Emily Ashe already knew what she wanted to do long before she came to WCU for her bachelor’s degree. Knowing that she wanted to have a future in medicine was a key factor in choosing WCU, where she eventually earned her degree in pre-med biology. Now, she is in the graduate forensic pathology program, after taking a year off for a fellowship with the FBI.
At age 19, Victoria (Tori) Renfroe has about 30 years left to live, according to the hourglass she’s been handed by her doctors. That’s right, to age 49. Yes, she’s hopeful for a little more time, and with regular doctors’ visits, she might get it, she said. But in the meantime, she’s got college to finish, law school to attend, human rights to protect, a puppy to raise, a relationship to revel in and, well, you get the idea.
A wide array of classes and workshops will be available this summer through WCU's Division of Educational Outreach.
Recognition for four graduating students with perfect GPAs, presentation of an award to one of the UNC System’s premier teachers, and the inspiring success stories of two other graduating students were among the highlights.
Grace Woodard will graduate with a bachelor of fine arts degree in studio art, and a concentration in sculpture, ceramics, and papermaking. During her time at WCU, Grace has received numerous accolades including an Honors College scholarship, Friends of the Arts scholarship, Chancellor’s Academic Scholarship, and the Tara and Jim Miller Art Fund Scholarship. Her thoughtful and nuanced work has also been recognized through a project grant award, and with the “Best in Show” and the Chancellor’s Award at the 51st annual Juried Undergraduate Exhibition.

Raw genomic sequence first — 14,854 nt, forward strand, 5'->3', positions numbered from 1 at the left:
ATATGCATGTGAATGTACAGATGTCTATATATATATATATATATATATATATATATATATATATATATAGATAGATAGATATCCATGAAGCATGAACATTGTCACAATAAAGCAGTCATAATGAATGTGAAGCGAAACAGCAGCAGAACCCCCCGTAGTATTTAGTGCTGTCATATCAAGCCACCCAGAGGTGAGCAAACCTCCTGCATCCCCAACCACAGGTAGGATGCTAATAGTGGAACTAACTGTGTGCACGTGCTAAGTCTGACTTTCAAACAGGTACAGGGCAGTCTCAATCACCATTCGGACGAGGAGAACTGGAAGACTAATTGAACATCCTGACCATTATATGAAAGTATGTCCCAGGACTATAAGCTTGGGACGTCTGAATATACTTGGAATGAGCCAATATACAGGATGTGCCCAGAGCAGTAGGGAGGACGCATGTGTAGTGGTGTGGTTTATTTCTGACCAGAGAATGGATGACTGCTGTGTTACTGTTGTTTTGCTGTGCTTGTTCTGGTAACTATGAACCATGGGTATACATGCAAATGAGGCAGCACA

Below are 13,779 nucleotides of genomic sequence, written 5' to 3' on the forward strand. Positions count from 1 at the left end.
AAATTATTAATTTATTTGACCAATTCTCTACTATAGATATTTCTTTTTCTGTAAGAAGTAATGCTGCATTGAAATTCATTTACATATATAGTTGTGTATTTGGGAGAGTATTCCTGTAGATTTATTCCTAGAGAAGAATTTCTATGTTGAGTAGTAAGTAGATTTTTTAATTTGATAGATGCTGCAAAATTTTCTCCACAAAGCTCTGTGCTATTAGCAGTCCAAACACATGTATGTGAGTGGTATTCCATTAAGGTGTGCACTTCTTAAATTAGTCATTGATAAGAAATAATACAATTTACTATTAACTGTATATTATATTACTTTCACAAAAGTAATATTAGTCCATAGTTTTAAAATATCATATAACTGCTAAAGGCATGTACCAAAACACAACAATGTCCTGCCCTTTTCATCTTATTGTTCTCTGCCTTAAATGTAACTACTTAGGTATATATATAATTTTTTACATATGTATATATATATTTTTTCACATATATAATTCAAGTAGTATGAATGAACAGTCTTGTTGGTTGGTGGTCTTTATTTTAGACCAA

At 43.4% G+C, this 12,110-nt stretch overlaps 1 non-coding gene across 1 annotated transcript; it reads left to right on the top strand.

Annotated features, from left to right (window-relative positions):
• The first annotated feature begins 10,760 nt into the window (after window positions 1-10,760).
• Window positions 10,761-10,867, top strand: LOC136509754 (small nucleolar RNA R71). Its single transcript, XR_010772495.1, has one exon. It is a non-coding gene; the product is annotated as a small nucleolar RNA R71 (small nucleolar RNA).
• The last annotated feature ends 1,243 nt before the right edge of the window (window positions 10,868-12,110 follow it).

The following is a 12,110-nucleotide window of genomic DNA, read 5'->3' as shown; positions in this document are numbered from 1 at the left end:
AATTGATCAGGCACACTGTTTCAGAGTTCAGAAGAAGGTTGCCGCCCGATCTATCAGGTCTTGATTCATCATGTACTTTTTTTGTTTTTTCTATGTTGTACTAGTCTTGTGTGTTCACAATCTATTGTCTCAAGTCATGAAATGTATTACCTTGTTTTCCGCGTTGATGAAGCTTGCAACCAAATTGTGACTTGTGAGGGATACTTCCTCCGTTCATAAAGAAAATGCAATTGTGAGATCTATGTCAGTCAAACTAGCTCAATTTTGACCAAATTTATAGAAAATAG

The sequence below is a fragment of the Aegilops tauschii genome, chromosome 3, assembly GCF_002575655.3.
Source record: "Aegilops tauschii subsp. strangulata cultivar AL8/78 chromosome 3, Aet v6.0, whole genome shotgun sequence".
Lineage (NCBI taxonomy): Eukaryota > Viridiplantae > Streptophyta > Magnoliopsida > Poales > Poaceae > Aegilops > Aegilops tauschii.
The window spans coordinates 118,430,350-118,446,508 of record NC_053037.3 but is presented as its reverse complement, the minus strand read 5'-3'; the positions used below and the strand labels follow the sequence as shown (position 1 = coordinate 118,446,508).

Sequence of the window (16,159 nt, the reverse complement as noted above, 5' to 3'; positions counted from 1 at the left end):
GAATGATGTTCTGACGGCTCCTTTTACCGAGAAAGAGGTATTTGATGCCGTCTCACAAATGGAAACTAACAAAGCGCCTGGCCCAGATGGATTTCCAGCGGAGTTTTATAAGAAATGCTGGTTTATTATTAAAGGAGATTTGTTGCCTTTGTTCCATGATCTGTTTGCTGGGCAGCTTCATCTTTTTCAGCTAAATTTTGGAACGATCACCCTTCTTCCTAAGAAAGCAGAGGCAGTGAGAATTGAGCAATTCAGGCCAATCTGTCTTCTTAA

Adam Gregory is receiving his degree in mathematics from the College of Arts and Sciences. Entering as a freshman at WCU, Adam did not plan to study mathematics, yet today he graduates one of the department’s most outstanding students. During the last three years, Adam participated in two National Science Foundation-funded summer programs, one at the University of Texas in Tyler during the summer of 2017, and another at Rochester Institute of Technology during the summer of 2018. He credits WCU faculty with much of his success.
A job as a manufacturing engineer is waiting for Jacob Lewallen after graduation, but he’ll have some time before he starts ― at least a couple of weeks. The College of Engineering and Technology graduate from Siler City lined up future employment by attending a WCU job fair earlier in the semester.
Hannah Pollard is graduating from the College of Health and Human Sciences with her doctorate in physical therapy. During her time at WCU, Hannah has served as the quality improvement officer for the student-run Mountain Area Pro Bono Health Services Clinic, providing effective, free physical therapy and social work services to the underserved and underinsured population of Western North Carolina. Hannah’s efforts have helped to improve the quality of life, health, and function of members of the community. She is also responsible for tracking all clinic statistics and using this information to improve clinic or student board procedures.
Tim Metz, assistant vice chancellor for institutional planning and effectiveness, and Mike Byers, vice chancellor for administration and finance, review information that would have been shared at an April 29 forum.